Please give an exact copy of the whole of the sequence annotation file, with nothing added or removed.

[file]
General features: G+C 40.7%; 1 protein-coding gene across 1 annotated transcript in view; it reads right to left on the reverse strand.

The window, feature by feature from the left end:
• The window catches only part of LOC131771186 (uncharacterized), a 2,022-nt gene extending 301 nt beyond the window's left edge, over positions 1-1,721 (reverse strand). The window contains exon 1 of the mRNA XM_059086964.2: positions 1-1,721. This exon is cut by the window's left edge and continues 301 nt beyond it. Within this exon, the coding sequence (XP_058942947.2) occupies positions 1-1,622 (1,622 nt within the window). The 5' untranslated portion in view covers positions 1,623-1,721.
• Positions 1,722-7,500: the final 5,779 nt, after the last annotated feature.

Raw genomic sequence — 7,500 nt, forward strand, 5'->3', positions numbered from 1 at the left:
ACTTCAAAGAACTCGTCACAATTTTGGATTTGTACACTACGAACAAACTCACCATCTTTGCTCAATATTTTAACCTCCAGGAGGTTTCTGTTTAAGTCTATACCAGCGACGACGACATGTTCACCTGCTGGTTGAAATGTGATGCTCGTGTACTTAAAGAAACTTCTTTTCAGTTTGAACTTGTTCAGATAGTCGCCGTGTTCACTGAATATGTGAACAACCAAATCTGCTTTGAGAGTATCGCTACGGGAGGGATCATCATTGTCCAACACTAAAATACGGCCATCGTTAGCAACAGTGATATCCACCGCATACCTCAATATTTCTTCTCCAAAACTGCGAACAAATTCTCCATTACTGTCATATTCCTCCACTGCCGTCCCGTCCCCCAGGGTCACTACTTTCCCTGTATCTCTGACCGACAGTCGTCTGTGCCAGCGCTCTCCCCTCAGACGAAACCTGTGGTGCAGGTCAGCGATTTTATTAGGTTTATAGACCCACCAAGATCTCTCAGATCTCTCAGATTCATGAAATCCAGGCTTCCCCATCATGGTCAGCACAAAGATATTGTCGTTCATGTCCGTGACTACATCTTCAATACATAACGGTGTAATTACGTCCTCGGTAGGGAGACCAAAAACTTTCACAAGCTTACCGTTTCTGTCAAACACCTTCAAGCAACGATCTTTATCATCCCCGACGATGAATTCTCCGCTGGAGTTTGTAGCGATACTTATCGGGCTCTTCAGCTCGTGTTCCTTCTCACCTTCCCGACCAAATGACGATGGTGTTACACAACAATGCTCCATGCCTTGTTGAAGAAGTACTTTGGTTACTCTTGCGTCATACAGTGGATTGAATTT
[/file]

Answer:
General features: G+C 40.7%; 1 protein-coding gene across 1 annotated transcript in view; it reads right to left on the reverse strand.

The window, feature by feature from the left end:
• The window catches only part of LOC131771186 (uncharacterized), a 2,022-nt gene extending 301 nt beyond the window's left edge, over positions 1-1,721 (reverse strand). The window contains exon 1 of the mRNA XM_059086964.2: positions 1-1,721. This exon is cut by the window's left edge and continues 301 nt beyond it. Within this exon, the coding sequence (XP_058942947.2) occupies positions 1-1,622 (1,622 nt within the window). The 5' untranslated portion in view covers positions 1,623-1,721.
• Positions 1,722-7,500: the final 5,779 nt, after the last annotated feature.

Raw genomic sequence — 7,500 nt, forward strand, 5'->3', positions numbered from 1 at the left:
ACTTCAAAGAACTCGTCACAATTTTGGATTTGTACACTACGAACAAACTCACCATCTTTGCTCAATATTTTAACCTCCAGGAGGTTTCTGTTTAAGTCTATACCAGCGACGACGACATGTTCACCTGCTGGTTGAAATGTGATGCTCGTGTACTTAAAGAAACTTCTTTTCAGTTTGAACTTGTTCAGATAGTCGCCGTGTTCACTGAATATGTGAACAACCAAATCTGCTTTGAGAGTATCGCTACGGGAGGGATCATCATTGTCCAACACTAAAATACGGCCATCGTTAGCAACAGTGATATCCACCGCATACCTCAATATTTCTTCTCCAAAACTGCGAACAAATTCTCCATTACTGTCATATTCCTCCACTGCCGTCCCGTCCCCCAGGGTCACTACTTTCCCTGTATCTCTGACCGACAGTCGTCTGTGCCAGCGCTCTCCCCTCAGACGAAACCTGTGGTGCAGGTCAGCGATTTTATTAGGTTTATAGACCCACCAAGATCTCTCAGATCTCTCAGATTCATGAAATCCAGGCTTCCCCATCATGGTCAGCACAAAGATATTGTCGTTCATGTCCGTGACTACATCTTCAATACATAACGGTGTAATTACGTCCTCGGTAGGGAGACCAAAAACTTTCACAAGCTTACCGTTTCTGTCAAACACCTTCAAGCAACGATCTTTATCATCCCCGACGATGAATTCTCCGCTGGAGTTTGTAGCGATACTTATCGGGCTCTTCAGCTCGTGTTCCTTCTCACCTTCCCGACCAAATGACGATGGTGTTACACAACAATGCTCCATGCCTTGTTGAAGAAGTACTTTGGTTACTCTTGCGTCATACAGTGGATTGAATTT